BassWestUSA - July/August, 2009, Page 30

Legacy of a Legend

All told, in 358 professional entries, Nixon has finished in the money 247 times. The end result being that 68% of the time that Nixon’s name goes on a tournament roster, he performed well enough to collect a paycheck. If paydays were the only measuring tool, Nixon would certainly be ranked among the top athletes our sport has ever seen. How- ever, to stop at the monetary would be leaving a lot of his accom- plishments on the table. His long career has included 25 trips to the Bassmaster Clas- sic, which produced a Classic Championship on the Ohio River in 1983. His career also includes two Bassmaster Angler of the Year titles, the first in 1980, followed by a second in 1982. He finished in the money in 176 of his 260 Bassmaster entries; included in those paycheck finishes are 14 wins, 12 2nd place finishes and 82 top 10 performances. He is one of only 11 anglers

to have won both the Bassmaster Classic and Bassmaster Angler of the Year titles. In support of his accomplishments at BASS, Nixon’s FLW re- sume includes 98 tournament entries, in which he collected a pay- check 71 times. He has won three FLW events, all on the Tour level, and has made the top 10 cut 14 times. In his 11 FLW seasons he has had 10 qualifications to the Forrest L. Wood Cup. Aside from those mind boggling statistics, the one thing that truly set Nixon apart from his competition was the Bassmaster Megabucks format. Megabucks was two events in one, a qualify- ing round in which the full field competed for three days then were cut once, a fourth day in which the top 10 anglers were settled for the finals. The finals consisted of moving to a section of the lake that had been cordoned off in a series of holes over a two day pe- riod. In the finals, anglers would get 50 minutes to fish each hole be- fore having to rotate to the next one. The draw of Megabucks was that it featured one of the largest paydays i n

6-inch Creme Scoundrel Grape

7-inch Berkley Shaky Worm Green Pumpkin

Amongst fans, the media and his peers, Nixon was famous for his ability to throw a plastic worm. Most would agree that few, if any anglers could match his ability to catch bass on a plastic worm. For years, the sight of Nixon and his Texas Rigged black grape plastic worm was enough to strike fear in the opposition. “Our lakes were much more prone to flooding in the old days, so a dark purple worm was effective most of the time,” said Nixon of his old standby. “Nowadays the lakes are clearer so green pumpkin has become the standard, my number one producer is a 7-inch Berkley Powerbait Shaky Worm, I catch more fish on that now than anything.” Along with a signature technique, an anglers contemporaries, and those who follow in their footsteps are often witness to the creation of their legacy. For Nixon, his style, as well as his skill endeared him to fans, media and competitors alike. Fellow Hemphill Gang pro Harold Allen, who qualified for 15 Bassmaster Classics himself before retiring in 2005 said Nixon may be the perfect combination all of aspects of being a professional angler. “I consider Larry to be one of the first guys to combine ability, friendliness, work ethic and attitude into the full package,” Allen said. “He’s always been well liked; worked hard and never let bad situations get him down. Couple all of those attributes with the fact that he worked as a guide on Toledo Bend in its hay-day and you’ve got one of the best anglers around.” One of the other anglers to have won both the Angler of the Year and Bassmaster Classic titles along with Nixon is 2009 Bassmaster Classic Champion Skeet Reese, and he echoes Allen’s sentiments. “Rick Clunn was the reason I decided to pursue fishing as a career, but Larry Nixon was one of the guys I always looked at as one of the best,” Reese revealed. “When I look at all of his accomplishments, along with the fact that at 58-years-old, he’s still competitive, there’s no doubt in my mind he is one of the top 10 anglers of our sport; ever. He is also the best at throwing a plastic worm that we have ever seen; no one could hold a candle to him.”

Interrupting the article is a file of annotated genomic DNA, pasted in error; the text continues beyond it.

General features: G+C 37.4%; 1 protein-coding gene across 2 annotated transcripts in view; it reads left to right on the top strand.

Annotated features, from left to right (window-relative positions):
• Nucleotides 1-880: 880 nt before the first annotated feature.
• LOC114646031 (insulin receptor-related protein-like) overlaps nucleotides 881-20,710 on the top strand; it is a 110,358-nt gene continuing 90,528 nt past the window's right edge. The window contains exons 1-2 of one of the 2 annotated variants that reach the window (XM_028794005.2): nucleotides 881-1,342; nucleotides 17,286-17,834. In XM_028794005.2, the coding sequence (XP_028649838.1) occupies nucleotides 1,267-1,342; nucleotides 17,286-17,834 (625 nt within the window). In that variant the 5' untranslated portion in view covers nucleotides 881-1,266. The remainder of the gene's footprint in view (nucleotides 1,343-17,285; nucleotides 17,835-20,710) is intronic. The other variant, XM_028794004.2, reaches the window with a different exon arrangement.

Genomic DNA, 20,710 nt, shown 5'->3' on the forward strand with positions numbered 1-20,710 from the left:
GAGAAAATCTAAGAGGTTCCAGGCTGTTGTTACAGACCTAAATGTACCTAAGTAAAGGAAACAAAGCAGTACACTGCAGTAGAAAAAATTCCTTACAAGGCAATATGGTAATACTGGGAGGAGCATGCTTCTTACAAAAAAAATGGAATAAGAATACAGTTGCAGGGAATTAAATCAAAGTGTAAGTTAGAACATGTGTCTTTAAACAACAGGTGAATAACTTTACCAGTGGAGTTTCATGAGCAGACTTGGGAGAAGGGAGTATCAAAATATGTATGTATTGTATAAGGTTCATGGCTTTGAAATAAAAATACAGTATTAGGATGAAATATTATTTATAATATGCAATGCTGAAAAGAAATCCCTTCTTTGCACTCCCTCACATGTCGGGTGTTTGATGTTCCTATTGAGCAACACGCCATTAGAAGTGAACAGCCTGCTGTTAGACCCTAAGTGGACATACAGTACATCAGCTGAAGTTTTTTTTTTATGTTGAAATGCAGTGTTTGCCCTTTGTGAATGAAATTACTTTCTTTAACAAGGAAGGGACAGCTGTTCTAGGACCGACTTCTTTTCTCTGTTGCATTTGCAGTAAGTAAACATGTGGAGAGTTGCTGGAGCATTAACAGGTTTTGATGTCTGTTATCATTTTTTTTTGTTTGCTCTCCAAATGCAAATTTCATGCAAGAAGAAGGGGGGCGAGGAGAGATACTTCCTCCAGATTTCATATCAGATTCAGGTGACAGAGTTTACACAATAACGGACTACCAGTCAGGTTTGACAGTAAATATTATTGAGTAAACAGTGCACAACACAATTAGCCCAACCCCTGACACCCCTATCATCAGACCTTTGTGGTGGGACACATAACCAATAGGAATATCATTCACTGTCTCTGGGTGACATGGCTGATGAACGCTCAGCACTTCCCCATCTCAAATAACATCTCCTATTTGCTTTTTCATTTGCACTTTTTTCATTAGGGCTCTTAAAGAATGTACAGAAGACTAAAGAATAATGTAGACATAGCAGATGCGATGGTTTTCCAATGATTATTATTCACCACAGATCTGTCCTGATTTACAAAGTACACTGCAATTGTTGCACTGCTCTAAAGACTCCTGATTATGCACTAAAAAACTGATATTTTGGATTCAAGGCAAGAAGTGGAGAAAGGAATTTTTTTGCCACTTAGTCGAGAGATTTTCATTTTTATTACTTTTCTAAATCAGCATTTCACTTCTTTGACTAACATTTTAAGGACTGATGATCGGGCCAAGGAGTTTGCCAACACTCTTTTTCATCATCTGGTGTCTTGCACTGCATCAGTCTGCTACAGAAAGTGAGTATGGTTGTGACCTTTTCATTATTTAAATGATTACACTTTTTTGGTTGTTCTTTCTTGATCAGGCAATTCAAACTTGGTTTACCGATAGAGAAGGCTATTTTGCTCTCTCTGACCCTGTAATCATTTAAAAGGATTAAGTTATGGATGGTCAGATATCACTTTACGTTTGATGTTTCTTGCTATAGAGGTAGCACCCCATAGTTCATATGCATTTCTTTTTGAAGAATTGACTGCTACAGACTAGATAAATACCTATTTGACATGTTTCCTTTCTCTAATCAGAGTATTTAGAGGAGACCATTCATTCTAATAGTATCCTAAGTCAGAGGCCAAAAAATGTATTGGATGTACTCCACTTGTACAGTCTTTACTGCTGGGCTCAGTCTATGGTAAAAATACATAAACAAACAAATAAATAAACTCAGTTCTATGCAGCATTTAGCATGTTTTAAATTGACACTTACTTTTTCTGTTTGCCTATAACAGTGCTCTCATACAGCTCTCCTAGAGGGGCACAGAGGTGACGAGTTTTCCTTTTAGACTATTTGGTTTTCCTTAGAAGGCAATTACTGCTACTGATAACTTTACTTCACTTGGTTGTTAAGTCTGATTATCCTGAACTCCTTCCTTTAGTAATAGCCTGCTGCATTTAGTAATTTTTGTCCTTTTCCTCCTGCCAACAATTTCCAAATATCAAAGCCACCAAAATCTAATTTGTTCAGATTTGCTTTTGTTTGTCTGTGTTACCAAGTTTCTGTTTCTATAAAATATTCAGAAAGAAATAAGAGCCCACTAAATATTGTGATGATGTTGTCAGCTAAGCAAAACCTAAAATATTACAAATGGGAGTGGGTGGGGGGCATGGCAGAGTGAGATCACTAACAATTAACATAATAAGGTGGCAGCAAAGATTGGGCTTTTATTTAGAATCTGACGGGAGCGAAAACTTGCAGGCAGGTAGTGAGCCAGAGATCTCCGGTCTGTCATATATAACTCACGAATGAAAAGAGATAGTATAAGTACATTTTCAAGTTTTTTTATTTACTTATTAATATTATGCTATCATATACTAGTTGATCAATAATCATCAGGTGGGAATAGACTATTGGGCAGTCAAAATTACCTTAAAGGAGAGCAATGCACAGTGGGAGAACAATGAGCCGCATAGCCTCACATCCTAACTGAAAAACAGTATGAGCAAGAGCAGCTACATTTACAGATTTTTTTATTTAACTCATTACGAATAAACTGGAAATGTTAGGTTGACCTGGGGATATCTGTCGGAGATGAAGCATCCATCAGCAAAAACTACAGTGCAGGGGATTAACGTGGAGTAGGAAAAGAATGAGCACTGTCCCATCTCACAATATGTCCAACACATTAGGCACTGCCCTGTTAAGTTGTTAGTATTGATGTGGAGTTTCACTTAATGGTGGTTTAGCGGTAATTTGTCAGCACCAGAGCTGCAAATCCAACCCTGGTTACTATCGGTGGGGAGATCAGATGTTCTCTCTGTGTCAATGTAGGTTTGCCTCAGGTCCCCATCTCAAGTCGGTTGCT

Harold Allen

Skeet Reese



July/August 2009